My first experience with Green Chile (caps intentional and used out of reverence) was about 20 years ago. I had moved to Denver from Massachusetts; the only chili I knew was the red kind with lots of overworked finely ground beef and kidney beans. It was my first autumn in the southwest, and I was captivated by this new scent of roasting chilies wafting from the roadside stands with giant signs proclaiming: “Hatch Green Chile War!” Instantly, I was like a dog on point. I could smell chilies being roasted from a mile away. All of a sudden I was pursuing Green Chiles and Green Chile stews of all kinds, and they were everywhere. It was like hearing a new word for the first time. Among my friends there was much discussion and debate; I quickly joined the fray…thick or thin, tomatoes or tomatillos, potatoes, or flour, oregano or cumin, loin or shoulder. How could I have lived twenty-some years without even a hint of such an exquisite and complex thing? Such was the plight of a turtle-necked New Englander. I quickly developed a self-proclaimed sophisticated Green Chile palate, and, being a hands-on guy, I set out to make the perfect Green Chile. What I really learned over the last fifteen or so years is that Green Chile is as individual as driving, sex, or grilling…everyone has an opinion, and if you ask them they’ll tell you that theirs is the best. Here’s my opinion (with variations on the theme).
This so-called master recipe is the basic core of a traditional (my opinion again) southwestern Green Chile Stew sometimes referred to as New Mexico Green Chile Stew, or Pueblo Green Chile Stew. The recipe has as many variations as there are stars in the Taos night sky. I always serve mine with plenty of freshly browned warm tortillas. This is comfort food at its very best.
This recipe serves 6 with great leftovers
The Pork: I use pork shoulder (another name for this is butt) cut into 1 inch cubes. I use shoulder because 1) the price is right, and 2) it has far superior taste to loin cuts when cooked in this method. I use Niman Ranch pork from Marczyk Fine Foods which comes from heirloom breeds of pigs which are raised outdoors: not in confinement conditions. This yields a superior tasting pork (yes it even matters in a stew) and more highly developed connective tissue which lends an unmistakable pleasing texture.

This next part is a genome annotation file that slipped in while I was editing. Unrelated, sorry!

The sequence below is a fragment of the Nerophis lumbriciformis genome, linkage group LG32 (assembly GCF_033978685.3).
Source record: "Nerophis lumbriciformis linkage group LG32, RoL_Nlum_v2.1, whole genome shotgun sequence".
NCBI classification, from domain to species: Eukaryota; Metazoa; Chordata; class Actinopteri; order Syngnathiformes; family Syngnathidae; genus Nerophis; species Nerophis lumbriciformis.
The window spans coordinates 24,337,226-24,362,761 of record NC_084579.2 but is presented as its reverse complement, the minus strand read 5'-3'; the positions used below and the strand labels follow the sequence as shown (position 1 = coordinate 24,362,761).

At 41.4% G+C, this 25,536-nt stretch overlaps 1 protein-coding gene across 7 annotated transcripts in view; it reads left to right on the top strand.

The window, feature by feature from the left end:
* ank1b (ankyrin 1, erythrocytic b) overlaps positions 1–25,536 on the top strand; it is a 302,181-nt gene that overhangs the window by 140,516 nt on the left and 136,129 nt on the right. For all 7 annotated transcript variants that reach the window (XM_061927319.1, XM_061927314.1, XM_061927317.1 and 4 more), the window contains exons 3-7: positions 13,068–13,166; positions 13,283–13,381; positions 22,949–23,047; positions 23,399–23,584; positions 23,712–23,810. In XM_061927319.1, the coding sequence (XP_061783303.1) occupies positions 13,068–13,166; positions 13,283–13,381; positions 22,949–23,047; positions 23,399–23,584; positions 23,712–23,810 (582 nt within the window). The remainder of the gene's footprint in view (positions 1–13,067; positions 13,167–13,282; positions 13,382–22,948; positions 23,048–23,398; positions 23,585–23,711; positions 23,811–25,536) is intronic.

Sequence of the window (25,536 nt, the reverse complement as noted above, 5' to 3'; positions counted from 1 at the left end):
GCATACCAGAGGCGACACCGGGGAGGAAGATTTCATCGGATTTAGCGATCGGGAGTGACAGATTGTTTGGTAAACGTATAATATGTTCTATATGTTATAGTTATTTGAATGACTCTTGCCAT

The Green Chilies: I always opt for a milder Chile like Anaheims or Big Jims for this recipe, because the longer you cook the stew the hotter it gets. Plus, you can always add heat with crushed red pepper or cayenne, but you can’t take it away. I have had many Green Chile stews that were simply too hot to enjoy because someone tried to perfect the heat with their choice of Chilies. My opinion is that you should enjoy a slow steady gentle burn in your mouth–which makes you want to eat more.
The Recipe: (remember, this is peasant food, so don’t stress)
- 2 pounds pork shoulder cut into one inch cubes
- 2 tablespoons vegetable oil
- 2 medium yellow onions: coarse dice
- 3 cloves finely minced garlic
- 1 pound peeled and diced tomatillos OR the juice of one lime
- 2 pounds flame roasted Green Chilies peeled, seeded, and chopped
- 1 pound very ripe tomatoes of any color: coarse dice (canned is fine)
- 4 cups pork, chicken, or vegetable stock, or water
- Kosher salt, pepper, and heating agents such as CRP, or cayenne to taste (add toward end)
Classic additional ingredients/variations:
2 pounds cubed potato or 2 tablespoons corn starch blended in ½ cup water or 3 tablespoons AP flour blended in ½ cup water.
Season pork thoroughly with salt and pepper. Heat oil in a heavy shallow skillet until it just begins to glisten; add pork in small batches and brown deeply on all sides. The pork must not be crowded-we use a shallow skillet for the same reason-a deep one will steam and not brown the pork. Take your time and complete this step correctly-it makes all the difference. Reserve browned pork and save a bit of the rendered fat for the rest of the recipe. In a heavy soup pot or Dutch oven gently sweat onions, garlic, and tomatillos in a some of the rendered pork fat (mo’ fat mo’ flavor). Cook until all vegetables are soft. Add the rest of the ingredients including the pork and cook until the pork is fork-tender…usually about 1-2 hours. About 45 minutes before you want to serve the Green Chile Stew add potato or other thickeners if desired also, and season to taste. Serve with warm flour tortillas.